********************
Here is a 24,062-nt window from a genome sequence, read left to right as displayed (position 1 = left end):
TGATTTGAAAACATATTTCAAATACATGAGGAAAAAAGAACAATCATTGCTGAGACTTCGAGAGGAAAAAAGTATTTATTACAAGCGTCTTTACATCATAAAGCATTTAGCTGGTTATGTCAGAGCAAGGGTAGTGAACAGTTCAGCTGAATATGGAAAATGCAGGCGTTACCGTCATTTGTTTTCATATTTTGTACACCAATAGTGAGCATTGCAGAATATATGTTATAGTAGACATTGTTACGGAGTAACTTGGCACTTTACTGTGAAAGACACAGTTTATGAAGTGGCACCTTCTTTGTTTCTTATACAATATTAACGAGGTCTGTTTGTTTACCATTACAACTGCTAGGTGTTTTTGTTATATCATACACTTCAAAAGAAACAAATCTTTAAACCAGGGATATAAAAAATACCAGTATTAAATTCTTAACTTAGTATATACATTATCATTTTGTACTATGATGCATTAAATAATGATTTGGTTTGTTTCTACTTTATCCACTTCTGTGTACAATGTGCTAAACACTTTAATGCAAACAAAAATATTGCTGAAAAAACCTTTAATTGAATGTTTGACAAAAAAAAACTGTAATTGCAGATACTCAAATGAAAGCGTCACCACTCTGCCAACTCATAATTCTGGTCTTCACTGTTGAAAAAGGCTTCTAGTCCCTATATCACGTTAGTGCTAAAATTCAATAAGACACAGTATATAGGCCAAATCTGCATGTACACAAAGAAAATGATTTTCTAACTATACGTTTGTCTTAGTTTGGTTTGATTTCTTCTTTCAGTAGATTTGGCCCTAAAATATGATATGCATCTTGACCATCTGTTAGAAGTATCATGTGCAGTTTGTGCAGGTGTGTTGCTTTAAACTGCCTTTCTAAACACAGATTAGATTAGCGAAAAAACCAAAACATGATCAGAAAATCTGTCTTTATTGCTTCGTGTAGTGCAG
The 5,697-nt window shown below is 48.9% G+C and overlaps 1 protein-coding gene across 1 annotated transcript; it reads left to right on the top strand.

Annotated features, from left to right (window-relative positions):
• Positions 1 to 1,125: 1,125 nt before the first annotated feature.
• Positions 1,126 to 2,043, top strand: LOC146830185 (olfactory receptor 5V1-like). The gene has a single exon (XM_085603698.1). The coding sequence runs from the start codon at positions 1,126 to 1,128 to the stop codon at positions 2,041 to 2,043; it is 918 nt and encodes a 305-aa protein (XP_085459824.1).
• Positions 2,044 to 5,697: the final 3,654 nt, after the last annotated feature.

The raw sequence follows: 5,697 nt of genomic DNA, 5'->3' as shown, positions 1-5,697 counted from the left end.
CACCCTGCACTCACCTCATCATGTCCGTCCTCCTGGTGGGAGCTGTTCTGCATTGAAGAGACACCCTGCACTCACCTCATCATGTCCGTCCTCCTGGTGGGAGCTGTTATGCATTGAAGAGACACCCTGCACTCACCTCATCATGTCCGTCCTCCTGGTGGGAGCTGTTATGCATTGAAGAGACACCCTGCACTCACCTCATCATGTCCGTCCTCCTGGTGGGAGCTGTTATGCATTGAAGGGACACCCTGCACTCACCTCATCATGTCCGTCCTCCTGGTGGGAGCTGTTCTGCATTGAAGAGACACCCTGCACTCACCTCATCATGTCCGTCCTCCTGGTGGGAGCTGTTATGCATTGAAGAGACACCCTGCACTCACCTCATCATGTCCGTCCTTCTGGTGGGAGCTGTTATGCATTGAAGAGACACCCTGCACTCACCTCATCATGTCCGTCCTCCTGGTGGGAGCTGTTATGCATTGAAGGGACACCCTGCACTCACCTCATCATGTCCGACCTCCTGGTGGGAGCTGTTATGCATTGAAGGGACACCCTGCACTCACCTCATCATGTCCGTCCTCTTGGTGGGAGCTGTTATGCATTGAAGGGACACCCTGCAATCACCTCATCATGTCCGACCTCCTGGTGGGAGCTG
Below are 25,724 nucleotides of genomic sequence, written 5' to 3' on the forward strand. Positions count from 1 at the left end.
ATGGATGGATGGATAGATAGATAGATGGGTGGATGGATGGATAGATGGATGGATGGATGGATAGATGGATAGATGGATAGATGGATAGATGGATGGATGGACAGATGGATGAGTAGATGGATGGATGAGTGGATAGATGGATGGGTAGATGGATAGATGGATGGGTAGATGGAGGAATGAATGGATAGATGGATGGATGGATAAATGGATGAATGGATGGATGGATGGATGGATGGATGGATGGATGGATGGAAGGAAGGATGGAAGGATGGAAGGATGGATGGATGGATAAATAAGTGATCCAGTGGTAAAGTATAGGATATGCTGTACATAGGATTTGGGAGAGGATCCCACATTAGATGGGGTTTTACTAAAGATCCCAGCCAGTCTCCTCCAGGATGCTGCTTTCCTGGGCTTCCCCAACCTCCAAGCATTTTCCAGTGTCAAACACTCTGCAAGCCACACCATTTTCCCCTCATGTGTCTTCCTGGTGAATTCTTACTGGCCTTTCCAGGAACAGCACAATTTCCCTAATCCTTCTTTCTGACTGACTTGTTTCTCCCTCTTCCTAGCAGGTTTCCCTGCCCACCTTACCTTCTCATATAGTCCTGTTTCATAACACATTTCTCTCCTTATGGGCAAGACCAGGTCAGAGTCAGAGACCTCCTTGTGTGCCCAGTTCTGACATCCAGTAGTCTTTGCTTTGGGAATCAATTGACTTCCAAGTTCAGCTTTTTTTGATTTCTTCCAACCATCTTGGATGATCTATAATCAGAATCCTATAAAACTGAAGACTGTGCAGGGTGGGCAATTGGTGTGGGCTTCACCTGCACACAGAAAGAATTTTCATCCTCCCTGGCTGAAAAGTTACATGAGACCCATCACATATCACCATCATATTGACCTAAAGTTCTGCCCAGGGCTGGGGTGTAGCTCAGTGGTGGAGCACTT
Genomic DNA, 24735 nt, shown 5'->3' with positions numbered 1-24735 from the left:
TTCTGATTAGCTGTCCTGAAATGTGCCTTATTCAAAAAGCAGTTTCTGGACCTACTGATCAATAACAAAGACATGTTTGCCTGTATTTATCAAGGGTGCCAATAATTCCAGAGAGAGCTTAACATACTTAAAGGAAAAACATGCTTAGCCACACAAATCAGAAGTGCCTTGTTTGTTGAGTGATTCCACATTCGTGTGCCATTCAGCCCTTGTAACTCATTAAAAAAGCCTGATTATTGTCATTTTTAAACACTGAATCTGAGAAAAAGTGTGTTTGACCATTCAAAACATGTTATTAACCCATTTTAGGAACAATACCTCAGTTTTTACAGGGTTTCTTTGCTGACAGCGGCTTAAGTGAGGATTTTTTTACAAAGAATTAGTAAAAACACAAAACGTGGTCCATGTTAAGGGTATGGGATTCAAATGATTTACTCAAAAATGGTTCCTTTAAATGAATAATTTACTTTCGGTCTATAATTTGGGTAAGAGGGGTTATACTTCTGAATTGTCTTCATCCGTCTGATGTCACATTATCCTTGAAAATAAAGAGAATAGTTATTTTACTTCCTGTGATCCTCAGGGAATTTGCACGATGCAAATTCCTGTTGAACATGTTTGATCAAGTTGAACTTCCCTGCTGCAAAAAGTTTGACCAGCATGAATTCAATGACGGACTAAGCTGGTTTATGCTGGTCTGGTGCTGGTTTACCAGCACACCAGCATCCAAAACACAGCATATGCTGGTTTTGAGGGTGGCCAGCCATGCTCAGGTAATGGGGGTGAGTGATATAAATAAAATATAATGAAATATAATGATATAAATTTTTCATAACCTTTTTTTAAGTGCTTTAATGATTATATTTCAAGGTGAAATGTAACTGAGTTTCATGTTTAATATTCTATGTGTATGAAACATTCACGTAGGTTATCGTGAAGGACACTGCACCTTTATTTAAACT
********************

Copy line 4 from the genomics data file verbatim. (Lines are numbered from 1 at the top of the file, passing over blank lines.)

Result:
Annotated features, from left to right (window-relative positions):